The other Bosworth (part 1 introduction)

In this series of 6 short blogs I am going to tell the story of what happens when you go looking for a medieval battlefield!

The Bosworth Battlefield Survey, which ran for 4 years from 2005,  was a major HLF funded project  to locate the famous battle. It was very successful, but along the way, as is always the case with such surveys, a lot of non-battle archaeology was found by the large volunteer team.

Included in the final 7,128 objects, which date from the Neolithic to the 20th century, were some very interesting Roman finds. They were all coming from one particular field near the visitors centre. The general area around the centre was known to be a Roman settlement with evidence of pottery kilns, so more Roman finds weren’t unexpected.

I first became involved in this site when I became an FLO in 2003, when my opinion was sought.  Before the survey had started, investigations in the area had recovered a very interesting statue fragment and a group of 8 horse and rider brooches (6 of these are below).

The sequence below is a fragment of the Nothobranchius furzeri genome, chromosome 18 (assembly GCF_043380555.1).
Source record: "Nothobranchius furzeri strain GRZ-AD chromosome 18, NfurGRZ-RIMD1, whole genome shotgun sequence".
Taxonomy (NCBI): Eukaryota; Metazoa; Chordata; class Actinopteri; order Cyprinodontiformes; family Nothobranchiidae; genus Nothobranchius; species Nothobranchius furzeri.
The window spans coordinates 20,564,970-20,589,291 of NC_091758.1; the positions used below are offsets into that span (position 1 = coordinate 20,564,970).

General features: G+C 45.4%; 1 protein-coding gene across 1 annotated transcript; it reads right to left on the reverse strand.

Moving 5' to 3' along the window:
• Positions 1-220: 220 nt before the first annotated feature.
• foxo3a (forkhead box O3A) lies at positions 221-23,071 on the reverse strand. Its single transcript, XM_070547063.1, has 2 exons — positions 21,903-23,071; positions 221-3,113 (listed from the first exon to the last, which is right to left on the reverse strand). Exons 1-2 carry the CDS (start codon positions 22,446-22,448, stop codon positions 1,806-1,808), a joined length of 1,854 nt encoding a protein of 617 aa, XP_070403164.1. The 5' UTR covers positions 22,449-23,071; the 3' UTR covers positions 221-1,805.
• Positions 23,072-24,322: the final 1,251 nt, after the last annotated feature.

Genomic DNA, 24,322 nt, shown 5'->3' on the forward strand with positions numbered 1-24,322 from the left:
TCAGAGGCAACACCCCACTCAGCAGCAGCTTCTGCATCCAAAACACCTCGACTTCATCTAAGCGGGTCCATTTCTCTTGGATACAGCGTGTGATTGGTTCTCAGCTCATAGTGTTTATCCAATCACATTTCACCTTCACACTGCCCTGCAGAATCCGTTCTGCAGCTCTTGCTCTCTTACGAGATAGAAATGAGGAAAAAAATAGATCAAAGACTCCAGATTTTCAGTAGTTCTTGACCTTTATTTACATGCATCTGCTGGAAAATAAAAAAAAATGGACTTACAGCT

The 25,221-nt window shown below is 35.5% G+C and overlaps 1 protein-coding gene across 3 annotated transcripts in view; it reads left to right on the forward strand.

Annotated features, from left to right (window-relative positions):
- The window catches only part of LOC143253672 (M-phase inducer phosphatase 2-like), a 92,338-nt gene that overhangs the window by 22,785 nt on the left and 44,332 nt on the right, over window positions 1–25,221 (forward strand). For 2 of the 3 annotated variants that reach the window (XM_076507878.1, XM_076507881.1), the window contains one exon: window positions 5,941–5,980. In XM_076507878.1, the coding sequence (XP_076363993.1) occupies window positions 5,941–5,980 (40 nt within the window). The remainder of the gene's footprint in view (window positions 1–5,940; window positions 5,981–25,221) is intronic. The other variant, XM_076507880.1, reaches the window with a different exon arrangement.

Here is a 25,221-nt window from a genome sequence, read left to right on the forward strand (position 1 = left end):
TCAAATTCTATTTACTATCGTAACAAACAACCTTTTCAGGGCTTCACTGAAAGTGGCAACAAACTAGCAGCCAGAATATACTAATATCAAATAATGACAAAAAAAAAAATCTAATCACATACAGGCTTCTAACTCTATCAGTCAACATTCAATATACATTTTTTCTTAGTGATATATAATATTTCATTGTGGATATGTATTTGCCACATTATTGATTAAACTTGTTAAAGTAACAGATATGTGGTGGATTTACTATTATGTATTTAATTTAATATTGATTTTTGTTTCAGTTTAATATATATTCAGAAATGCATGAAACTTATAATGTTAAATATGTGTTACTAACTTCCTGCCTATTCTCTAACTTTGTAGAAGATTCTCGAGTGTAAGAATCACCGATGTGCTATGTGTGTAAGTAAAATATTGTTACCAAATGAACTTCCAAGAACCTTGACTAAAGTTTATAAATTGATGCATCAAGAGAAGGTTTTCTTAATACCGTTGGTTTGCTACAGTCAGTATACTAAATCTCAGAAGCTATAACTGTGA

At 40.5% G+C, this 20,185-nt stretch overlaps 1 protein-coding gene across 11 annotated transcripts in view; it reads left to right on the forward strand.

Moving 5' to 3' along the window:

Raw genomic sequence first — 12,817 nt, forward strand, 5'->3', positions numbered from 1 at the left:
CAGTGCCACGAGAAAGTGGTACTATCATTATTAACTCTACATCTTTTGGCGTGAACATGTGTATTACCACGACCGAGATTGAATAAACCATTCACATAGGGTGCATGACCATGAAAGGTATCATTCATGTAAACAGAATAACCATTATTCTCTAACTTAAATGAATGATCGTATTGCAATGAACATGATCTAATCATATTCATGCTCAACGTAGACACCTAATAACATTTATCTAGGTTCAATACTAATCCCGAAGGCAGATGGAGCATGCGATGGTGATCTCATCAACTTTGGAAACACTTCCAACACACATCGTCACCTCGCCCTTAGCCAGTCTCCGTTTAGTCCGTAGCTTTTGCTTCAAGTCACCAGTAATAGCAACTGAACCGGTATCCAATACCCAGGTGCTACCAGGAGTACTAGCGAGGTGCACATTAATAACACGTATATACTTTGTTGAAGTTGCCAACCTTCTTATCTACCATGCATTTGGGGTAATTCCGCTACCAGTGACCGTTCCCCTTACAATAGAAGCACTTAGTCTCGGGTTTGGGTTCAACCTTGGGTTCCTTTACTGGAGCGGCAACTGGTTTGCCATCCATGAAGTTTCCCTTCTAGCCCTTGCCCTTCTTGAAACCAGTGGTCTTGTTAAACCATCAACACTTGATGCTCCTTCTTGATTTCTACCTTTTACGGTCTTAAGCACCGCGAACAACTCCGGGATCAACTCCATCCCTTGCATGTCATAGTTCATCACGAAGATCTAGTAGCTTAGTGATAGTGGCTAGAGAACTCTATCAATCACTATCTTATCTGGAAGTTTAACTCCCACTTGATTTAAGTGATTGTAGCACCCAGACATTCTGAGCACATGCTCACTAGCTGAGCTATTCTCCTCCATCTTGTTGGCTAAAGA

I did a bit of research and realised that we had already matched the largest assemblage then known,  8 from Hockwold Cum Wilton in Norfolk. This was the site of a Roman temple and other single or small groups of these brooches had also been found in contexts which suggested ritual practices. This was quite interesting information, but for the time being the Battlefield survey had to take precedence.

During the life of the project, the detectorists who were volunteering all week on the battlefield project, gave up their weekends to carry on searching ‘the Roman field’.   Their dedication is amazing and because of them the site revealed a substantial assemblage of Roman material.   In the next instalments I will highlight the important aspects of this and also what we discovered on site.